New evidence of heavy elements spread evenly between the galaxies of the giant Perseus cluster supports the theory that the universe underwent a turbulent and violent youth more than 10 billion years ago. That explosive period was responsible for seeding the cosmos with the heavy elements central to life itself.
Researchers from the Kavli Institute for Particle Astrophysics and Cosmology (KIPAC), jointly run by Stanford Univ. and the Dept. of Energy (DOE)'s SLAC National Accelerator Laboratory, shed light on this important era by analyzing 84 separate sets of x-ray telescope observations from the Japanese-US Suzaku satellite. Their results appear in Nature.
"We saw that iron is spread out between the galaxies remarkably smoothly," said Norbert Werner, lead author of the paper. "That means it had to be present in the intergalactic gas before the Perseus cluster formed."
The even distribution of these elements supports the idea that they were created at least 10 to 12 billion years ago. According to the paper, during this time of intense star formation, billions of exploding stars created vast quantities of heavy elements in the alchemical furnaces of their own destruction. This was also the epoch when black holes in the hearts of galaxies were at their most energetic.
"The combined energy of these cosmic phenomena must have been strong enough to expel most of the metals from the galaxies at early times, and to enrich and mix the intergalactic gas," said co-author and KIPAC graduate student Ondrej Urban.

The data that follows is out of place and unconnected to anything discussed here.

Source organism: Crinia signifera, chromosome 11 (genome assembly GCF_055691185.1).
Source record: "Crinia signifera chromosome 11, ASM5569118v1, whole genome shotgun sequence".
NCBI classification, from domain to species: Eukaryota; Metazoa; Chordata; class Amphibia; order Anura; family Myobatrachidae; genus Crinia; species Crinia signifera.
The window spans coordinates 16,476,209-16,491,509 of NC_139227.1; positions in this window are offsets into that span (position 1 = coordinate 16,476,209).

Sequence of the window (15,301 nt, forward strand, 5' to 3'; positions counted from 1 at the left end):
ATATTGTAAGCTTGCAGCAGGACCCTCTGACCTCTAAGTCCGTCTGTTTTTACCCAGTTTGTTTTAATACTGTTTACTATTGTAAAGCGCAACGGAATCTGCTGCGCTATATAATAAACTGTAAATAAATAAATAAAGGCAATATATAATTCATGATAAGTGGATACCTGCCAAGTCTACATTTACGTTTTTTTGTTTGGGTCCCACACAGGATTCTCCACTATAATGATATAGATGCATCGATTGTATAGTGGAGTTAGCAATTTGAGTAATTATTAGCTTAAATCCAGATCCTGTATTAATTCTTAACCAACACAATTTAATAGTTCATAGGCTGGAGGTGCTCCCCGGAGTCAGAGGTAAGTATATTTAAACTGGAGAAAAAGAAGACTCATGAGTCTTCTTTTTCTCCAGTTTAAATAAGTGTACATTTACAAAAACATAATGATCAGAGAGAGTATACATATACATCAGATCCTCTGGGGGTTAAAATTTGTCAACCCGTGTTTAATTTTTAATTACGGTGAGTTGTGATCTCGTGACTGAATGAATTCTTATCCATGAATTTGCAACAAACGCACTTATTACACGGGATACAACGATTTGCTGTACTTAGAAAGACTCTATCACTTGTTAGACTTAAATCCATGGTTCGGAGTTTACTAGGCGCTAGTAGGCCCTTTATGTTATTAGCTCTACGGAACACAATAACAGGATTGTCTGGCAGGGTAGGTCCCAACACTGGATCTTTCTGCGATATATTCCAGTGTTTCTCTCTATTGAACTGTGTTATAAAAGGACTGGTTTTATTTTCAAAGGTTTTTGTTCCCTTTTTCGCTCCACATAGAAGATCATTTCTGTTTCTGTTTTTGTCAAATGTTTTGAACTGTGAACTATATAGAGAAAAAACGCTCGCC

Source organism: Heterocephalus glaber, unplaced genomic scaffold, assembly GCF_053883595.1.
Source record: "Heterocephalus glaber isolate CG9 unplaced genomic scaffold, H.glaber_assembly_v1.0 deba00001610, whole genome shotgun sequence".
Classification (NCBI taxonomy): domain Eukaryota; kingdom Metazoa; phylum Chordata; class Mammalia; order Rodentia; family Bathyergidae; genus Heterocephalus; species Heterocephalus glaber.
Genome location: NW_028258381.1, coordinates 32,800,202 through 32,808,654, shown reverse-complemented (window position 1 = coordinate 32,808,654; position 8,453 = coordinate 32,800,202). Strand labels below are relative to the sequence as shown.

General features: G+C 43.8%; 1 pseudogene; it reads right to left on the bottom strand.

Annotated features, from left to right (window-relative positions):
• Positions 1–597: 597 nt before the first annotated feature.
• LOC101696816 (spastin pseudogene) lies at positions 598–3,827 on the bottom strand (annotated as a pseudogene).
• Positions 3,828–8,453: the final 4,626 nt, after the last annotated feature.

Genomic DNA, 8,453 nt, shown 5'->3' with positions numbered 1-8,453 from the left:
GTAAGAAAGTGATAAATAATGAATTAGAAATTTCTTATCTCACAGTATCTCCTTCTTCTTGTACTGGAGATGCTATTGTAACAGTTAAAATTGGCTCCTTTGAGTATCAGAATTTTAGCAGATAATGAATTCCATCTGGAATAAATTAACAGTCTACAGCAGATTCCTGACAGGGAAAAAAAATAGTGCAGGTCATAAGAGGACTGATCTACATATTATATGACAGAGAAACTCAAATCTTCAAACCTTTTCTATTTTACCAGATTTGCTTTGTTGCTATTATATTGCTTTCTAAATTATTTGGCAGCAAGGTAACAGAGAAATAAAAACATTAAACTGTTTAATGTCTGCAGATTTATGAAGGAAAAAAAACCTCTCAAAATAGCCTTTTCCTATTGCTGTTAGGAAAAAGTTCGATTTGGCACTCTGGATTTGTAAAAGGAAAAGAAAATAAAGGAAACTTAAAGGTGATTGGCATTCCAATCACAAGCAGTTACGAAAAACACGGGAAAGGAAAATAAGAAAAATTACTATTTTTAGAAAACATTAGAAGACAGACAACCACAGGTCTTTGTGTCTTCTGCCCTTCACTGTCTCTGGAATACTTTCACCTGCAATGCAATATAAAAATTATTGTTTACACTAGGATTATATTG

To settle the question of whether the heavy elements created by supernovae remain mostly in their home galaxies or are spread out through intergalactic space, the researchers looked through the Perseus cluster in eight different directions. They focused on the hot, 10-million-degree gas that fills the spaces between galaxies and found the spectroscopic signature of iron reaching all the way to the cluster's edges.
"We estimate there's about 50 billion solar masses of iron in the cluster," said former KIPAC member and co-author Aurora Simionescu, who is currently with the Japanese Aerospace Exploration Agency as an International Top Young Fellow. "We think most of the iron came from a single type of supernova, called a Type Ia supernova."
In Type Ia supernovae the stars are destroyed and release all their material into the surrounding space. The researchers believe that at least 40 billion Type Ia supernovae must have exploded within a relatively short period on cosmological time scales in order to release that much iron and have the force to drive it out of the galaxies.
The results suggest that the Perseus cluster is probably not unique, and that iron—along with other heavy elements—is evenly spread throughout all massive galaxy clusters, said Steven Allen, a KIPAC professor and head of the research team.
"You are older than you think—or at least, some of the iron in your blood is older, formed in galaxies millions of light years away and billions of years ago," Simionescu said.
The researchers are now looking for iron in other clusters and eagerly awaiting a mission capable of measuring the concentrations of elements in the hot gas with greater accuracy.
"With measurements like these, the Suzaku satellite is having a profound impact on our understanding of how the largest structures in our universe grow," Allen said. "We're really looking forward to what further data can tell us."